However, I take issue with your assertion that “they really have no stake” in the issue. The fact that people care enough about the Arctic National Wildlife Refuge (lands that 99.99% will never visit) to protest, write letters to their Congressperson, and raise funds to protect these lands, stands as a testament to the fact that people do perceive a strong vested interest in how our federal lands are managed. They have a “stake”; it’s just that their stake can’t be measured in dollars and cents.

  3. ProWolf in WY Says:

    If an issue involves public lands it is everyone’s business. The Arctic National Wildlife Refuge is a good example. I don’t think I’m in the minority when I say that I care about places like the Everglades even though I will probably never visit there.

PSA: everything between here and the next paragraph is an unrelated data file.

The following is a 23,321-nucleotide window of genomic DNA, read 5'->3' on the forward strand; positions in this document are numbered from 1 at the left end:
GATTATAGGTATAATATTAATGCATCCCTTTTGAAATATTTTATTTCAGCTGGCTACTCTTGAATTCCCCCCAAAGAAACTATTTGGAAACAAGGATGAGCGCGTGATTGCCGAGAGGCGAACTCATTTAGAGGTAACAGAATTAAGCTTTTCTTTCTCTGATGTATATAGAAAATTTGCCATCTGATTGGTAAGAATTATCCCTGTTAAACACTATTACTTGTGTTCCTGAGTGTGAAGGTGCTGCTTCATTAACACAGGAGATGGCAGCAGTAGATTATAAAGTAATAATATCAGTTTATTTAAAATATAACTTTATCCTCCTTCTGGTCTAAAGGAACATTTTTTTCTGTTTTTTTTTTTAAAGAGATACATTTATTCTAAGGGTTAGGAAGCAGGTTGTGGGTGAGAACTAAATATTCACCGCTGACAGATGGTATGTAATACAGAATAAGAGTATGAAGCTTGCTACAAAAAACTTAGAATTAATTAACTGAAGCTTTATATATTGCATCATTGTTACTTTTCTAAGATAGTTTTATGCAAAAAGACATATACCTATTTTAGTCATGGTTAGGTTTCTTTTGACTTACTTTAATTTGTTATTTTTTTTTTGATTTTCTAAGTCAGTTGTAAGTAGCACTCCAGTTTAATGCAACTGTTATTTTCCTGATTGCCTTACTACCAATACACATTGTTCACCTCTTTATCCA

• pointswest Says:

      Yellowstone, for example, is a World Heritage Site. If a Sarah Palin was elected President and wanted to turn Yellowstone over for geothermal power production, the entire world might protest. Countries like France and Germany might boycott American products unless a President Palin gave up here greedy grizzly-mom dream.

      It was France and Great Brittain threatening cut off trade that may have been the deciding factor in Congress passing the Civil Rights Bill in the earyly 60’s. So it is not just American’s business in how we treat our wildlife.

  4. buckaroo Says:

    perhaps i miss communicated what was meant, i’ll take a page from retired senator allen simpsons talk on our local radio just yesterday.
    as was said to mr. simpson by senator jim webb of virginia
    and i quote: